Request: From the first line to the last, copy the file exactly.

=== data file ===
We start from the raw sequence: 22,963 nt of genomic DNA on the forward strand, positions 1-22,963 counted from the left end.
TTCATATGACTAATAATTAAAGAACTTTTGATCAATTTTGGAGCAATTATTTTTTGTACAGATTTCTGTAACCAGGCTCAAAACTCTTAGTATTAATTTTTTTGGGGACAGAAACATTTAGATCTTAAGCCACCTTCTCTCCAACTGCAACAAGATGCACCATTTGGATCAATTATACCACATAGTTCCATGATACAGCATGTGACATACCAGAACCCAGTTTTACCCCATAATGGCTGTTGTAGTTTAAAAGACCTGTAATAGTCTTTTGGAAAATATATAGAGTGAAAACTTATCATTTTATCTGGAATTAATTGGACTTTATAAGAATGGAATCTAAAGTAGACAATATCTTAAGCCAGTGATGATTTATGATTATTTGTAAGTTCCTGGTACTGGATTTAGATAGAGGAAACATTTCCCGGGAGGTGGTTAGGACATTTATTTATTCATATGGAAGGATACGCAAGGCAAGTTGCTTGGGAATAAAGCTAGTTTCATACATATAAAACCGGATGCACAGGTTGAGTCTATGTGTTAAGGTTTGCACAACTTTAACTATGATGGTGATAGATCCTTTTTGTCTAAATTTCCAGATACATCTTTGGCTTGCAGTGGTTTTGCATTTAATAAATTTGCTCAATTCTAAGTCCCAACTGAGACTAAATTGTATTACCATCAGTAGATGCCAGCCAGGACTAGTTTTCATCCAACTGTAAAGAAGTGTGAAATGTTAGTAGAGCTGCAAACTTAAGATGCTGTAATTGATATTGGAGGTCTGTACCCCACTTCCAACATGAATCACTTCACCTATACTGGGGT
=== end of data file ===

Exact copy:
We start from the raw sequence: 22,963 nt of genomic DNA on the forward strand, positions 1-22,963 counted from the left end.
TTCATATGACTAATAATTAAAGAACTTTTGATCAATTTTGGAGCAATTATTTTTTGTACAGATTTCTGTAACCAGGCTCAAAACTCTTAGTATTAATTTTTTTGGGGACAGAAACATTTAGATCTTAAGCCACCTTCTCTCCAACTGCAACAAGATGCACCATTTGGATCAATTATACCACATAGTTCCATGATACAGCATGTGACATACCAGAACCCAGTTTTACCCCATAATGGCTGTTGTAGTTTAAAAGACCTGTAATAGTCTTTTGGAAAATATATAGAGTGAAAACTTATCATTTTATCTGGAATTAATTGGACTTTATAAGAATGGAATCTAAAGTAGACAATATCTTAAGCCAGTGATGATTTATGATTATTTGTAAGTTCCTGGTACTGGATTTAGATAGAGGAAACATTTCCCGGGAGGTGGTTAGGACATTTATTTATTCATATGGAAGGATACGCAAGGCAAGTTGCTTGGGAATAAAGCTAGTTTCATACATATAAAACCGGATGCACAGGTTGAGTCTATGTGTTAAGGTTTGCACAACTTTAACTATGATGGTGATAGATCCTTTTTGTCTAAATTTCCAGATACATCTTTGGCTTGCAGTGGTTTTGCATTTAATAAATTTGCTCAATTCTAAGTCCCAACTGAGACTAAATTGTATTACCATCAGTAGATGCCAGCCAGGACTAGTTTTCATCCAACTGTAAAGAAGTGTGAAATGTTAGTAGAGCTGCAAACTTAAGATGCTGTAATTGATATTGGAGGTCTGTACCCCACTTCCAACATGAATCACTTCACCTATACTGGGGT